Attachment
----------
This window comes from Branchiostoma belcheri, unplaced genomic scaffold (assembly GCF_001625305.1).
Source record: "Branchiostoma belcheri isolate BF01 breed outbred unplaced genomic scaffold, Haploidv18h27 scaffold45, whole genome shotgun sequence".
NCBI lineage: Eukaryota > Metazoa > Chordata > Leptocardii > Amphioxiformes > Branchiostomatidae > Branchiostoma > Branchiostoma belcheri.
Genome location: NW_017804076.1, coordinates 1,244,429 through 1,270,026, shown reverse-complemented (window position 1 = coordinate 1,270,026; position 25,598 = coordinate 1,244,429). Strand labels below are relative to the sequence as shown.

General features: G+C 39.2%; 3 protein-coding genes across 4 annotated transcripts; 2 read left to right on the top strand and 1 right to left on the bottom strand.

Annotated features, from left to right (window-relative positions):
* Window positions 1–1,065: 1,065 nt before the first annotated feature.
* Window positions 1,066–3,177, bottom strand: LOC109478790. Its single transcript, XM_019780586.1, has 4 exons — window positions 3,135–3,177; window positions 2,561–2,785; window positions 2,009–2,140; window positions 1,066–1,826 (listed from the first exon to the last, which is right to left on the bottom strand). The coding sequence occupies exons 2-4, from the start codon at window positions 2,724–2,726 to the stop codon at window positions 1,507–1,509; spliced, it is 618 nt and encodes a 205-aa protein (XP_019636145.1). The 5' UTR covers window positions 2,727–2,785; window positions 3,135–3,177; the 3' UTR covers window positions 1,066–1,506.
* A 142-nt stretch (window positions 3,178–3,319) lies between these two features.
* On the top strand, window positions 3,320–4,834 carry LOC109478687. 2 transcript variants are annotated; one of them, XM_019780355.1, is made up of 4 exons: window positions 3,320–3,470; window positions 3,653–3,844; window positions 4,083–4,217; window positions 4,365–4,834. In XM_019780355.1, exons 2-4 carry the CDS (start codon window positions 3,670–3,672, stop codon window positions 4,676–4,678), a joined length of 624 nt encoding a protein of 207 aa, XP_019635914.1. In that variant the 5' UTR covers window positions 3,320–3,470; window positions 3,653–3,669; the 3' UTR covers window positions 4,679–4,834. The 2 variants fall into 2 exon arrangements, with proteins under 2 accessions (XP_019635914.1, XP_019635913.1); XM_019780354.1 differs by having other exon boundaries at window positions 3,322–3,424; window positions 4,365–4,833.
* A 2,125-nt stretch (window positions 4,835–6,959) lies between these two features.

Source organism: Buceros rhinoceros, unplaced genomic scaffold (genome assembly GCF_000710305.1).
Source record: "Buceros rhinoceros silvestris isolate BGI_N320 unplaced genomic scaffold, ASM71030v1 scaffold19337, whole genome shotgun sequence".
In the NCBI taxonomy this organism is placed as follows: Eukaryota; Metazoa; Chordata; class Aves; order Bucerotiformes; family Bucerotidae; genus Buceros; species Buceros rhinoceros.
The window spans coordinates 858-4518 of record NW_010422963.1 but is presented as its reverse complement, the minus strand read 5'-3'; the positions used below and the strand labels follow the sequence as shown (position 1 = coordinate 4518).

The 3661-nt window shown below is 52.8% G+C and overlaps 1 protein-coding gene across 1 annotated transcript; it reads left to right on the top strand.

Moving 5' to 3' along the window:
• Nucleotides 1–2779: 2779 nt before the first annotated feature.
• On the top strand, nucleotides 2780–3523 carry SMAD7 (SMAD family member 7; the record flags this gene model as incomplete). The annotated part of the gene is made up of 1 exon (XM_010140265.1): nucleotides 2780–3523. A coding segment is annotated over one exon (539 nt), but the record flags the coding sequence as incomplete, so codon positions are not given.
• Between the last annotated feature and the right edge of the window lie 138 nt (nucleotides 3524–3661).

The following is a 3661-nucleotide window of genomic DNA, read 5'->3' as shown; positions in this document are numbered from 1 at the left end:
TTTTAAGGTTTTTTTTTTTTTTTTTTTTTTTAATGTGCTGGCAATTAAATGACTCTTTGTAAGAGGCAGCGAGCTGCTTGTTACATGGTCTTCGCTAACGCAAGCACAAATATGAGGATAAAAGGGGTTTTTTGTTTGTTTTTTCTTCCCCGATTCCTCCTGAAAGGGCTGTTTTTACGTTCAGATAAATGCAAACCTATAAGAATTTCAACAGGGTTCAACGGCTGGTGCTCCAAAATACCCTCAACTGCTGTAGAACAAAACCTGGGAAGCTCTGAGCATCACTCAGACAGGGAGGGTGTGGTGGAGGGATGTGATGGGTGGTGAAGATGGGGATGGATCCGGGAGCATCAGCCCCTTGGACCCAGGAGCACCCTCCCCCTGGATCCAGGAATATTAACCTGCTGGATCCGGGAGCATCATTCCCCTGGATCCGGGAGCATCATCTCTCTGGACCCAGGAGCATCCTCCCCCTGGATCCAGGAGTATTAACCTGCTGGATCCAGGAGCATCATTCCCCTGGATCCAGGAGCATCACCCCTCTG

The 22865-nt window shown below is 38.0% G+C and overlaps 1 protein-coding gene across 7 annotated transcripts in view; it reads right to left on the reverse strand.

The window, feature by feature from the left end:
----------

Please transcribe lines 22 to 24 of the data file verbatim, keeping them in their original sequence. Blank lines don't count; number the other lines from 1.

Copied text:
TTTTAAGGTTTTTTTTTTTTTTTTTTTTTTTAATGTGCTGGCAATTAAATGACTCTTTGTAAGAGGCAGCGAGCTGCTTGTTACATGGTCTTCGCTAACGCAAGCACAAATATGAGGATAAAAGGGGTTTTTTGTTTGTTTTTTCTTCCCCGATTCCTCCTGAAAGGGCTGTTTTTACGTTCAGATAAATGCAAACCTATAAGAATTTCAACAGGGTTCAACGGCTGGTGCTCCAAAATACCCTCAACTGCTGTAGAACAAAACCTGGGAAGCTCTGAGCATCACTCAGACAGGGAGGGTGTGGTGGAGGGATGTGATGGGTGGTGAAGATGGGGATGGATCCGGGAGCATCAGCCCCTTGGACCCAGGAGCACCCTCCCCCTGGATCCAGGAATATTAACCTGCTGGATCCGGGAGCATCATTCCCCTGGATCCGGGAGCATCATCTCTCTGGACCCAGGAGCATCCTCCCCCTGGATCCAGGAGTATTAACCTGCTGGATCCAGGAGCATCATTCCCCTGGATCCAGGAGCATCACCCCTCTG

The 22865-nt window shown below is 38.0% G+C and overlaps 1 protein-coding gene across 7 annotated transcripts in view; it reads right to left on the reverse strand.

The window, feature by feature from the left end: